Firstly let me start with the reassurance that I am alive and well after my brain surgery. I am very conscious that it is now past the eight week mark and I am yet to write anything about it. I have been pondering how easy it was to write after the first operation compared to this time and it seems the main difference is pain management. I was in loads of pain last time and as many of you will understand, pain can serve well as a writer’s motivation. In all seriousness, the surgery went very well but I have been so high on pain medications that most tasks of ordinary life have been beyond me. I also find myself living with profound tiredness, leaving my day’s routine to mostly sleeping, couch rest and general zombie-like house wandering. Living the dream!
Fortunately, I have in the past week or so been able to reduce the number of lovely drugs needed to tame the pain so am beginning to have a few lucid moments. Now being one of them.
So a quick update; the surgeon was very pleased with how his work went; he was able to clip the original aneurysm and the second small one from the left hand side of my skull. He also reopened the incision from the previous surgery (right side), cleaned it up a bit, removed the hardware (metal brackets and screws) left to secure the skull flap whilst it healed and filled in a depression (possibly caused by muscle atrophy since the surgery) with bone cement.
I had asked if he could do a facelift whilst he was at it, but alas, no. By removing the metal, we are hoping for a reduction in migraines, as it is the medical opinion here that they were likely a trigger. Unlike my doctor in Australia whose sage words were, “The migraines might just be the new you after surgery”. End of advice!
I can report several improvements already in this area, with the constant jaw pain I have had since the first surgery vanishing. Additionally, the tender spots where the metal was are no longer sore. Whilst I am still experiencing localised pain at the incision, I am hopeful that as it heals, there will be further improvement.
Now immediately after this op, I was apparently very ill upon waking and as my beloved and devoted husband tells me, “You were puking for hours”. Thankfully I was so out of it I have absolutely no memory of this or of being in any pain for my entire six-day hospital stay. There are plenty of other things I also don’t remember but I’ll save that for later.
I had a slightly longer than expected stay in hospital, largely due to having several strange episodes which were initially suspected strokes. They were not, happily, thankfully, get down on my knees and thank all deities, not. During these episodes my speech became garbled or I ceased being able to get my words out, then as speech returned, it was painfully slow and I had difficulty forming words. This is called aphasia and apraxia. I experienced something similar after my stroke in 2007 but not with the same intensity.
The first two times I had an episode, the staff called a Stroke Code, which involved a team of health professionals rushing to my room, asking loads of questions, whilst taking blood, physically examining me, ordering tests and rushing me to Imaging. You may think that sounds awful, perhaps even a little frightening, and yes, had I not been stoned out of my head on pain medications, it might have been. In less than 30 minutes, I was assessed, put through the CAT scan and returned to my room, I also had an MRI. This hospital takes the possibility of stroke seriously, as I wish all hospitals would.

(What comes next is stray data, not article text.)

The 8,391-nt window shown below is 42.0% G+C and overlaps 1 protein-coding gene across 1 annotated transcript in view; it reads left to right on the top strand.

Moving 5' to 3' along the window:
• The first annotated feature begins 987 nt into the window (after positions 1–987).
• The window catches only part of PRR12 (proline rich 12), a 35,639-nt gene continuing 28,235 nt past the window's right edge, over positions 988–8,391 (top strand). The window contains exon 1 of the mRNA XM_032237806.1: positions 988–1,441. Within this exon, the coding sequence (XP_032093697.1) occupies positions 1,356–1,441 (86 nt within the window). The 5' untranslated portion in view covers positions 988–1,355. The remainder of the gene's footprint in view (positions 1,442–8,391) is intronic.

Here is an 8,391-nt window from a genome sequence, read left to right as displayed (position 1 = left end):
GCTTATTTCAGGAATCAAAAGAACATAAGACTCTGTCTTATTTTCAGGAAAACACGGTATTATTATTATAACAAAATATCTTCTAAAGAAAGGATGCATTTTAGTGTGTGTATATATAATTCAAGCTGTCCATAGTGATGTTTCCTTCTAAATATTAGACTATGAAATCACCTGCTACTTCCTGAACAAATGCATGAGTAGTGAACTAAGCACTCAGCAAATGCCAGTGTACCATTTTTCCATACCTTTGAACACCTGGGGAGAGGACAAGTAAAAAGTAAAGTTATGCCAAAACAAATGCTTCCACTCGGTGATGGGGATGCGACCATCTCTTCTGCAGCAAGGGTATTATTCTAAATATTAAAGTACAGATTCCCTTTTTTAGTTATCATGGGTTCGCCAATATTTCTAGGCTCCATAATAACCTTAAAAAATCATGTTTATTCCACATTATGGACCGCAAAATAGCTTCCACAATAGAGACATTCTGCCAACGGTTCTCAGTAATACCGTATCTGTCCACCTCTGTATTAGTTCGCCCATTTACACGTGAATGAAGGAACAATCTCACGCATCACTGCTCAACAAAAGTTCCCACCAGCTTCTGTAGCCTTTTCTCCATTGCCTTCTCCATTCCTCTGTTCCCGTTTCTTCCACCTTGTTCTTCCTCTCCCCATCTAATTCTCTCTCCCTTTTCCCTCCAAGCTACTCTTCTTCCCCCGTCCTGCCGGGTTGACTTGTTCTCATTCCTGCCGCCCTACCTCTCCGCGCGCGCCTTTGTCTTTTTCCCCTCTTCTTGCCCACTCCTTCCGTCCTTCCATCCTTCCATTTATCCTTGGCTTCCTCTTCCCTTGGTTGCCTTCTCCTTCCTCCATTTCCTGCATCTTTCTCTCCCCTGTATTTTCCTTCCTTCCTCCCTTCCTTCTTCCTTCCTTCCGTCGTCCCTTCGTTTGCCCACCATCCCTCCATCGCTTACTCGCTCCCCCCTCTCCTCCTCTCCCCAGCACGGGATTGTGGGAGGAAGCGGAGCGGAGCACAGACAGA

The initial diagnoses was that swelling near the speech centre of my brain was causing seizures, so I was then connected to an EEG machine overnight to see if they could ‘capture’ evidence of one. I did have an episode whilst hooked up but the EEG didn’t capture anything. This meant it was either migraine related or the seizure activity was too deep within my brain for the EEG to detect; (I know, I know, my head’s too dense for the machine to penetrate). As a precaution I am on anti-seizure medications for a few months. As for the other possible explanation of migraine – the surgery may have set off a new type of migraine symptom for me. I have continued to have a couple of episodes a week since coming home but we are hopeful it will resolve itself as I heal and my brain stops having a tantrum at being interfered with. I see my Neurologist this week when I am sure this will be discussed.
Jason has been super busy looking after me, managing my medications routine and generally keeping me on track. My mum has come over from Australia to help out and allow Jason to return to work. We were kept well fed by our community here using the Meal-Train website, which worked perfectly for our needs. My incisions are healing well, my pain is slowly lessening and I am beginning to do more. Both the surgery and recovery this time are 100 times better than my previous experience.
All in all, I received excellent care from the team at University of Colorado Hospital and much love and support from our families and friends. I am extremely thankful.